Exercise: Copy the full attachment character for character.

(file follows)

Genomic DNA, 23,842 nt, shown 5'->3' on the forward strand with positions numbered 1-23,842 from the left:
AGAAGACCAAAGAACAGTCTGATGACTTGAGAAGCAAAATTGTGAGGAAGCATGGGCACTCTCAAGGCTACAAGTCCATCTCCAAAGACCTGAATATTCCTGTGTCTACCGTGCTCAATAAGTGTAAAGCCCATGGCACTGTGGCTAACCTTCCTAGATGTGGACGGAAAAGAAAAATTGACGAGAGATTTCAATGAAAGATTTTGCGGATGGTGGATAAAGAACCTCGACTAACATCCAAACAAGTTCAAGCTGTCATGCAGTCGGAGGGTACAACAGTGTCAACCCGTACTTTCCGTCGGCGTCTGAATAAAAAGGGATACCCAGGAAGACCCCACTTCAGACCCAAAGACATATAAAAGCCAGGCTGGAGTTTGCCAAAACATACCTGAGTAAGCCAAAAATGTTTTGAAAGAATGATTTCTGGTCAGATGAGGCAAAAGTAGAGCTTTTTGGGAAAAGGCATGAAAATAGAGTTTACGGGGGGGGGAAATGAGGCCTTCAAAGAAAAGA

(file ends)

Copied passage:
Genomic DNA, 23,842 nt, shown 5'->3' on the forward strand with positions numbered 1-23,842 from the left:
AGAAGACCAAAGAACAGTCTGATGACTTGAGAAGCAAAATTGTGAGGAAGCATGGGCACTCTCAAGGCTACAAGTCCATCTCCAAAGACCTGAATATTCCTGTGTCTACCGTGCTCAATAAGTGTAAAGCCCATGGCACTGTGGCTAACCTTCCTAGATGTGGACGGAAAAGAAAAATTGACGAGAGATTTCAATGAAAGATTTTGCGGATGGTGGATAAAGAACCTCGACTAACATCCAAACAAGTTCAAGCTGTCATGCAGTCGGAGGGTACAACAGTGTCAACCCGTACTTTCCGTCGGCGTCTGAATAAAAAGGGATACCCAGGAAGACCCCACTTCAGACCCAAAGACATATAAAAGCCAGGCTGGAGTTTGCCAAAACATACCTGAGTAAGCCAAAAATGTTTTGAAAGAATGATTTCTGGTCAGATGAGGCAAAAGTAGAGCTTTTTGGGAAAAGGCATGAAAATAGAGTTTACGGGGGGGGGAAATGAGGCCTTCAAAGAAAAGA